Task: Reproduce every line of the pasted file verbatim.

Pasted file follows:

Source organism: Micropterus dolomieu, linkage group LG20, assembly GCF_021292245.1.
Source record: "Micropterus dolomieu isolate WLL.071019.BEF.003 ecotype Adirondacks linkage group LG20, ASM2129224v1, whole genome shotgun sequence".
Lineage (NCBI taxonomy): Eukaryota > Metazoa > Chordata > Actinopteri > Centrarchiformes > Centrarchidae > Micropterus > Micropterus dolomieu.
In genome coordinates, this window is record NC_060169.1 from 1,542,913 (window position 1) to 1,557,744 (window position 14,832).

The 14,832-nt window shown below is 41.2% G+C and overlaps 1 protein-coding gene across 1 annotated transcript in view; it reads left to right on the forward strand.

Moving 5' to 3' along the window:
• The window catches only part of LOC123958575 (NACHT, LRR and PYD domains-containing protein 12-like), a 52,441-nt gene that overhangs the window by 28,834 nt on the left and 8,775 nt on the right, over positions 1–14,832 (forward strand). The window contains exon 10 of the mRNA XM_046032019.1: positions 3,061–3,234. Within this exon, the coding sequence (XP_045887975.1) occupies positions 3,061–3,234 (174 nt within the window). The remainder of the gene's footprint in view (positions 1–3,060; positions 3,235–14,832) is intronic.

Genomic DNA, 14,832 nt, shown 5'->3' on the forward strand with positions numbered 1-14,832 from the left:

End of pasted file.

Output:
Source organism: Micropterus dolomieu, linkage group LG20, assembly GCF_021292245.1.
Source record: "Micropterus dolomieu isolate WLL.071019.BEF.003 ecotype Adirondacks linkage group LG20, ASM2129224v1, whole genome shotgun sequence".
Lineage (NCBI taxonomy): Eukaryota > Metazoa > Chordata > Actinopteri > Centrarchiformes > Centrarchidae > Micropterus > Micropterus dolomieu.
In genome coordinates, this window is record NC_060169.1 from 1,542,913 (window position 1) to 1,557,744 (window position 14,832).

The 14,832-nt window shown below is 41.2% G+C and overlaps 1 protein-coding gene across 1 annotated transcript in view; it reads left to right on the forward strand.

Moving 5' to 3' along the window:
• The window catches only part of LOC123958575 (NACHT, LRR and PYD domains-containing protein 12-like), a 52,441-nt gene that overhangs the window by 28,834 nt on the left and 8,775 nt on the right, over positions 1–14,832 (forward strand). The window contains exon 10 of the mRNA XM_046032019.1: positions 3,061–3,234. Within this exon, the coding sequence (XP_045887975.1) occupies positions 3,061–3,234 (174 nt within the window). The remainder of the gene's footprint in view (positions 1–3,060; positions 3,235–14,832) is intronic.

Genomic DNA, 14,832 nt, shown 5'->3' on the forward strand with positions numbered 1-14,832 from the left: